In the New York Times, Kareem Fahim writes about the American airstrikes on Syrian Islamic State capital Raqqa:
Food and fuel prices in Raqqa have soared, power blackouts have prevailed, and order is now threatened by a vacuum of any authority.
For all their violence and intolerance toward disbelievers, the fighters of the Islamic State, also known as ISIS or ISIL, at least functioned as a government, providing basic services and some semblance of stability.
… the American strikes had shaken “a sense of calm,” especially among conservative Sunni Muslims in northern Syria, who, despite their unease with the militants, had adapted, said Hassan Hassan, an analyst of Syria based in Abu Dhabi, the United Arab Emirates.
The rule of the Islamic State militants in Raqqa contrasted sharply with the chaos that had existed before, when there was “infighting between rebels, or shootings, or warlords controlling oil fields,” Mr. Hassan said.
… “People say ISIS is the first group that is able to take complaints seriously” — for instance, arbitrating old property or financial disputes, Mr. Hassan said. The group also won favor by occasionally punishing its own members, and even leaders, who had been accused of abuses, Mr. Hassan and residents said.
In other words, if the Islamic State hadn’t sought to seize oil fields and refineries, as well as Kurdish territory, and if it hadn’t inflicted extremes of brutality that should only be the domain of a horror movie ― and one that stretches the limits of the genre ― the United States wouldn’t bomb Raqqa and disrupt the order and the measure of justice the Islamic State had restored. Considering its strategic and tactical brilliance, as well as its religious scholarship, it’s astonishing that the Islamic State can’t seem to understand that.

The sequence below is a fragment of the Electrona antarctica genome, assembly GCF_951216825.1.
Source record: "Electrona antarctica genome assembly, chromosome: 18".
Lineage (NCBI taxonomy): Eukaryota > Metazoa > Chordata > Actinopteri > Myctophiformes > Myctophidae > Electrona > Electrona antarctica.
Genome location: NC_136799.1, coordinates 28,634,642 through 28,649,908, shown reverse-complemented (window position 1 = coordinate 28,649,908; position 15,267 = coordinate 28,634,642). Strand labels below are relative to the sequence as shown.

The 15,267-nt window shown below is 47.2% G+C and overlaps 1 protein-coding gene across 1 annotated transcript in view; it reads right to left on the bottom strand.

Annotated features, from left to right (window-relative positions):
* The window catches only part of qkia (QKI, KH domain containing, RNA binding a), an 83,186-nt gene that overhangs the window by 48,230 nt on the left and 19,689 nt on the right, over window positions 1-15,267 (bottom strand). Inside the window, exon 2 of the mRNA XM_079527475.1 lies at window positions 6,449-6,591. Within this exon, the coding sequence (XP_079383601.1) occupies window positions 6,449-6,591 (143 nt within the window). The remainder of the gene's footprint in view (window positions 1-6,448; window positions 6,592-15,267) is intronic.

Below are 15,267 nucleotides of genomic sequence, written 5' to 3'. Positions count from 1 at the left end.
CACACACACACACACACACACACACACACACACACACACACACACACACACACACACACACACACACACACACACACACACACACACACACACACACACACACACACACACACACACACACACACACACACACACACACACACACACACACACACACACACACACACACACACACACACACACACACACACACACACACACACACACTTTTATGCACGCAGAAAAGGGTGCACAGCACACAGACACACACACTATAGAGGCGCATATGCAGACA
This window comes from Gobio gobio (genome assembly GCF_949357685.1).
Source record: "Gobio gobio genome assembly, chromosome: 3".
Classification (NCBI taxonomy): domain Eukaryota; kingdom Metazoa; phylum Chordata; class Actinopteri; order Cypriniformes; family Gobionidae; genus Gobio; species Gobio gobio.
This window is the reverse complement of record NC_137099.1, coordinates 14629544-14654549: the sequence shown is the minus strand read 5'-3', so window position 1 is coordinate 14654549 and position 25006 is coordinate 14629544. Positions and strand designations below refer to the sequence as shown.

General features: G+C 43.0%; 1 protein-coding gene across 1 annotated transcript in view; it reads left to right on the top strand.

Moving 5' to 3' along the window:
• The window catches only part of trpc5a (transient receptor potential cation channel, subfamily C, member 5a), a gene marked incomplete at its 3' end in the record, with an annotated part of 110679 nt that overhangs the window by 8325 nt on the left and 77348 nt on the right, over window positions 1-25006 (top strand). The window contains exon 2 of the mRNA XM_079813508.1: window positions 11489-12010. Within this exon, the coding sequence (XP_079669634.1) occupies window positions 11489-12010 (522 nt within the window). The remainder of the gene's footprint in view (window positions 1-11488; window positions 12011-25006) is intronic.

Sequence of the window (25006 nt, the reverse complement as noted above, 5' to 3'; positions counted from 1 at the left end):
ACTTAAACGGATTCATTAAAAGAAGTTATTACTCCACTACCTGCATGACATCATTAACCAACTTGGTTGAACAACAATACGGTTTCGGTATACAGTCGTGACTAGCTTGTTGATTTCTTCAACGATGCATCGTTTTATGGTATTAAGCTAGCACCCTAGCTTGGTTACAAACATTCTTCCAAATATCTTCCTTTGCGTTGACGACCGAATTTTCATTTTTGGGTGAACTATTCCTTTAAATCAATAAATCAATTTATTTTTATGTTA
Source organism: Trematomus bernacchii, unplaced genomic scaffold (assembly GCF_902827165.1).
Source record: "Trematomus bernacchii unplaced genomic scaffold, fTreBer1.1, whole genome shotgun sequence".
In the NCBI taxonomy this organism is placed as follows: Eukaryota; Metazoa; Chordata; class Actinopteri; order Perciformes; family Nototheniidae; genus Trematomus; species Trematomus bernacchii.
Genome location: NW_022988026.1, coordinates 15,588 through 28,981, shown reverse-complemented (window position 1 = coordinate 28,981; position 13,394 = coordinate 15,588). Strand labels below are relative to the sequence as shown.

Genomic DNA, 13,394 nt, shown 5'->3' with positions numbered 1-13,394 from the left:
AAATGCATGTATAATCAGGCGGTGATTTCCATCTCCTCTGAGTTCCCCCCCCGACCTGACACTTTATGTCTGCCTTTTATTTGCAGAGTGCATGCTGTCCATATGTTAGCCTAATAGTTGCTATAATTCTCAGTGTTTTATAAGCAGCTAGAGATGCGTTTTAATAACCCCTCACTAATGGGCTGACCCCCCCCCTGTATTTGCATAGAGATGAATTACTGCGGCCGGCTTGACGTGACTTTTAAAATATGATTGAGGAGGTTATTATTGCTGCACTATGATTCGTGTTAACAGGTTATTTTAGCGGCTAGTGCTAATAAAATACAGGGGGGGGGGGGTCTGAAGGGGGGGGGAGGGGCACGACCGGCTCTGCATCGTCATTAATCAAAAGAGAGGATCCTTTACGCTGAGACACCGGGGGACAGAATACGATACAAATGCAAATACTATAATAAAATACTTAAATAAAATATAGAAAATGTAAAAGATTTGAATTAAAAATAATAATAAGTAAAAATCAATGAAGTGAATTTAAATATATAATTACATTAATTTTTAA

But members of the Islamic State remain tethered to their tribal mentality. At Politico, Akbar Ahmed writes:
It should be noted that the support of ISIS comes from tribal groups almost exclusively in what is the periphery in both Iraq and Syria. The failure of Syrian President Bashar al-Assad and of former Iraqi Prime Minister Nouri al-Maliki to deal with the tribes fairly as respected citizens of the state provided the catalyst for the growth of ISIS. In short, the eastern tribes of Syria are fighting the central government in Damascus, and the western tribes of Iraq are fighting the central government in Baghdad.
… Over the last decades, but escalating after 9/11, the conflict between center and periphery has created so much violence that the traditional code of the tribes has broken down. What has remained, in a mutated form, is the notion of revenge.
“The first step for Washington,” Ahmed writes:
… is to understand the tribal context of ISIS—and others like it—in order to defeat it. Without recognizing its tribal base, its relationship to both the periphery and the center, and the breakdown which is the cause of its existence, the present strategy will remain ultimately ineffective.